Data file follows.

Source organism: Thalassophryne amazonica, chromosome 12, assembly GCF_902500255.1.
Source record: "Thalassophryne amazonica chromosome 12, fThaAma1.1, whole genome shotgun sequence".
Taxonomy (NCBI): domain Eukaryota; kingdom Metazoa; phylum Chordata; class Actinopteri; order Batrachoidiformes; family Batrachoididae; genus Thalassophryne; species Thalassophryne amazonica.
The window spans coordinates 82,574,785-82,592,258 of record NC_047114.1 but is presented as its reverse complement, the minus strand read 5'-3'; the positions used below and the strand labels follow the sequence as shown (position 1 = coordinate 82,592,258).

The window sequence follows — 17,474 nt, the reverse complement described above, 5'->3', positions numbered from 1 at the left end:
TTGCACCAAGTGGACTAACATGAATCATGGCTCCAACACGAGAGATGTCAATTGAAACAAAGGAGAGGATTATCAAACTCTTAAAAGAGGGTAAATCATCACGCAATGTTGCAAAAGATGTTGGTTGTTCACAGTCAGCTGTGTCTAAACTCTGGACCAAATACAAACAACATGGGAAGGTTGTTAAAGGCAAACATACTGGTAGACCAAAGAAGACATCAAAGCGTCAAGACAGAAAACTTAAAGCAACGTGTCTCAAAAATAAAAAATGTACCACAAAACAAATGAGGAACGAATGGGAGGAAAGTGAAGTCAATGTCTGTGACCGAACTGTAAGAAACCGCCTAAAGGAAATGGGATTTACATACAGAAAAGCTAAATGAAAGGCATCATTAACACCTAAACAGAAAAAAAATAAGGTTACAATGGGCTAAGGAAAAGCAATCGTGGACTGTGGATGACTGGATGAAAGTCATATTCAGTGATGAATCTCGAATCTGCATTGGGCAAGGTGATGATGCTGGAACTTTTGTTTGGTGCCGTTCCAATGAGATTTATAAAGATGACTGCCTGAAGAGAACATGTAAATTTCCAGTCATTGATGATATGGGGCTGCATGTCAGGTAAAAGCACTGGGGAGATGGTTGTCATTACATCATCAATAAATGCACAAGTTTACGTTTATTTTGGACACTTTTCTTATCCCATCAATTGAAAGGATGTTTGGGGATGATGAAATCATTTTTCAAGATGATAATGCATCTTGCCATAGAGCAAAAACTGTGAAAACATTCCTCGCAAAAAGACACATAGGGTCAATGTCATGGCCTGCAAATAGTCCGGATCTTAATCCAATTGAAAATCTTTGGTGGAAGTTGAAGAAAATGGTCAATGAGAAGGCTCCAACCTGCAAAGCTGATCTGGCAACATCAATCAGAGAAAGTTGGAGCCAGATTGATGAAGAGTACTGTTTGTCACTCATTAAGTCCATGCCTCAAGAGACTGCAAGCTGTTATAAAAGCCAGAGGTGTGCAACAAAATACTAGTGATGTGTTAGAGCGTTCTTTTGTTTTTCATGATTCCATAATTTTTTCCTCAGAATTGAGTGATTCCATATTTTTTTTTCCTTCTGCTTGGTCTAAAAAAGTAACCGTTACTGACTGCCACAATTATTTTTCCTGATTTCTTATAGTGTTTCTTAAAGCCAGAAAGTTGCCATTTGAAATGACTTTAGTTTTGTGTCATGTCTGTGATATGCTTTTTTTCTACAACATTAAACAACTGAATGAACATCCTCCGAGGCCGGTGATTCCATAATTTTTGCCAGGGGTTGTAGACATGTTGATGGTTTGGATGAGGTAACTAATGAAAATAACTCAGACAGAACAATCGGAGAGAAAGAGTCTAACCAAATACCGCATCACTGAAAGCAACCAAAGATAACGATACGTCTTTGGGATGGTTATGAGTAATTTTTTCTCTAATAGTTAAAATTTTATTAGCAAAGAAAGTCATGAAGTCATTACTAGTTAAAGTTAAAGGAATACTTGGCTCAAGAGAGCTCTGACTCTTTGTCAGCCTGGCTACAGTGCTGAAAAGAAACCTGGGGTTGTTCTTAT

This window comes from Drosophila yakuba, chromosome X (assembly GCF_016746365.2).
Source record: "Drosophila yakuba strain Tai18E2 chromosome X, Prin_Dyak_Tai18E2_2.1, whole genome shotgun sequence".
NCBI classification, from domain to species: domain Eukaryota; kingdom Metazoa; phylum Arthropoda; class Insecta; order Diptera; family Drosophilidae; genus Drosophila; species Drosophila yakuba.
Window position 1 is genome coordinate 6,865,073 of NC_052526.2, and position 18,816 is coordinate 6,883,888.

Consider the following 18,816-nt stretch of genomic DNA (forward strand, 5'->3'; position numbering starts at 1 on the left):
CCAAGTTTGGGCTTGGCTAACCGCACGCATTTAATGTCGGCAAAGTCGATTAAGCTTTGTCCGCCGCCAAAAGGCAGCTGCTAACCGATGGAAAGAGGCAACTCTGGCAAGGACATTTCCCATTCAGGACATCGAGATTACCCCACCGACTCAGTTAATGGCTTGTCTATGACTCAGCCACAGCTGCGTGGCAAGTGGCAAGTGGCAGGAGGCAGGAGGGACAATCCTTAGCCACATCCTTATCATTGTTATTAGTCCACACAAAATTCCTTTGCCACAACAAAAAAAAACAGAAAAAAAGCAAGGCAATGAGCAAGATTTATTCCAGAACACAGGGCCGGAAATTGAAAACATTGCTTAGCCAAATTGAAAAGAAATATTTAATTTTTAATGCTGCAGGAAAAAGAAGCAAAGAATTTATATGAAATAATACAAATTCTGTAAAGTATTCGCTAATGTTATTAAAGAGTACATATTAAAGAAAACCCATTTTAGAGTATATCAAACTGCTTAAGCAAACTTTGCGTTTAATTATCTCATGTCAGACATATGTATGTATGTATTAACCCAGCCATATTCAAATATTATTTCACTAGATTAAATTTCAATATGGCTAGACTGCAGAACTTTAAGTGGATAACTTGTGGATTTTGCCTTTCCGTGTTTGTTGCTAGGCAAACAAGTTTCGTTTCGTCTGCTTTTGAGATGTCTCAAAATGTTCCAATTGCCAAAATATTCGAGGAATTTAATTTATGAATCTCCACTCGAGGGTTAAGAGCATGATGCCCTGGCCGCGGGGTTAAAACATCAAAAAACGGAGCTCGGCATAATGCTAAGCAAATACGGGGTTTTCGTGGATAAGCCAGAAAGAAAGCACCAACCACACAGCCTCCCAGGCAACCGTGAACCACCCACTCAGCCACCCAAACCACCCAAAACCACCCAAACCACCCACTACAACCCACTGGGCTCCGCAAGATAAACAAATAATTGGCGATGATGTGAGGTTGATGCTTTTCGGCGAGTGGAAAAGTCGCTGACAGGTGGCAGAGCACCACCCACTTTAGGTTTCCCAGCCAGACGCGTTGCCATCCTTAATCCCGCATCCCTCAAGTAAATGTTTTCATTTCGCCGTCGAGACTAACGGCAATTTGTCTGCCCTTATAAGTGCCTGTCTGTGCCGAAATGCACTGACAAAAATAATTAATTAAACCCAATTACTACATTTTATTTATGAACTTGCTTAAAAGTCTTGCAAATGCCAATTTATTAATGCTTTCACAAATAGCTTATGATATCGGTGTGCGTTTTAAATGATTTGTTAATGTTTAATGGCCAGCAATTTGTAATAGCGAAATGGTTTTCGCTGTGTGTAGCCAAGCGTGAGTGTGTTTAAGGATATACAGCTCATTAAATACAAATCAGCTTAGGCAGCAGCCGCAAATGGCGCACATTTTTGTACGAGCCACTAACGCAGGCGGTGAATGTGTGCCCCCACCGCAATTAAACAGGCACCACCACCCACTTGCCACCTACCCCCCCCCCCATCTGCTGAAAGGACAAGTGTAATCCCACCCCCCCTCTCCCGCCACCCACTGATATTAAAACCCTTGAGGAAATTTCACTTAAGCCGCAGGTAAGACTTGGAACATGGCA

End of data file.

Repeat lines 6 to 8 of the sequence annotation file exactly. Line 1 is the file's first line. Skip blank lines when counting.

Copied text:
TTGCACCAAGTGGACTAACATGAATCATGGCTCCAACACGAGAGATGTCAATTGAAACAAAGGAGAGGATTATCAAACTCTTAAAAGAGGGTAAATCATCACGCAATGTTGCAAAAGATGTTGGTTGTTCACAGTCAGCTGTGTCTAAACTCTGGACCAAATACAAACAACATGGGAAGGTTGTTAAAGGCAAACATACTGGTAGACCAAAGAAGACATCAAAGCGTCAAGACAGAAAACTTAAAGCAACGTGTCTCAAAAATAAAAAATGTACCACAAAACAAATGAGGAACGAATGGGAGGAAAGTGAAGTCAATGTCTGTGACCGAACTGTAAGAAACCGCCTAAAGGAAATGGGATTTACATACAGAAAAGCTAAATGAAAGGCATCATTAACACCTAAACAGAAAAAAAATAAGGTTACAATGGGCTAAGGAAAAGCAATCGTGGACTGTGGATGACTGGATGAAAGTCATATTCAGTGATGAATCTCGAATCTGCATTGGGCAAGGTGATGATGCTGGAACTTTTGTTTGGTGCCGTTCCAATGAGATTTATAAAGATGACTGCCTGAAGAGAACATGTAAATTTCCAGTCATTGATGATATGGGGCTGCATGTCAGGTAAAAGCACTGGGGAGATGGTTGTCATTACATCATCAATAAATGCACAAGTTTACGTTTATTTTGGACACTTTTCTTATCCCATCAATTGAAAGGATGTTTGGGGATGATGAAATCATTTTTCAAGATGATAATGCATCTTGCCATAGAGCAAAAACTGTGAAAACATTCCTCGCAAAAAGACACATAGGGTCAATGTCATGGCCTGCAAATAGTCCGGATCTTAATCCAATTGAAAATCTTTGGTGGAAGTTGAAGAAAATGGTCAATGAGAAGGCTCCAACCTGCAAAGCTGATCTGGCAACATCAATCAGAGAAAGTTGGAGCCAGATTGATGAAGAGTACTGTTTGTCACTCATTAAGTCCATGCCTCAAGAGACTGCAAGCTGTTATAAAAGCCAGAGGTGTGCAACAAAATACTAGTGATGTGTTAGAGCGTTCTTTTGTTTTTCATGATTCCATAATTTTTTCCTCAGAATTGAGTGATTCCATATTTTTTTTTCCTTCTGCTTGGTCTAAAAAAGTAACCGTTACTGACTGCCACAATTATTTTTCCTGATTTCTTATAGTGTTTCTTAAAGCCAGAAAGTTGCCATTTGAAATGACTTTAGTTTTGTGTCATGTCTGTGATATGCTTTTTTTCTACAACATTAAACAACTGAATGAACATCCTCCGAGGCCGGTGATTCCATAATTTTTGCCAGGGGTTGTAGACATGTTGATGGTTTGGATGAGGTAACTAATGAAAATAACTCAGACAGAACAATCGGAGAGAAAGAGTCTAACCAAATACCGCATCACTGAAAGCAACCAAAGATAACGATACGTCTTTGGGATGGTTATGAGTAATTTTTTCTCTAATAGTTAAAATTTTATTAGCAAAGAAAGTCATGAAGTCATTACTAGTTAAAGTTAAAGGAATACTTGGCTCAAGAGAGCTCTGACTCTTTGTCAGCCTGGCTACAGTGCTGAAAAGAAACCTGGGGTTGTTCTTAT

This window comes from Drosophila yakuba, chromosome X (assembly GCF_016746365.2).
Source record: "Drosophila yakuba strain Tai18E2 chromosome X, Prin_Dyak_Tai18E2_2.1, whole genome shotgun sequence".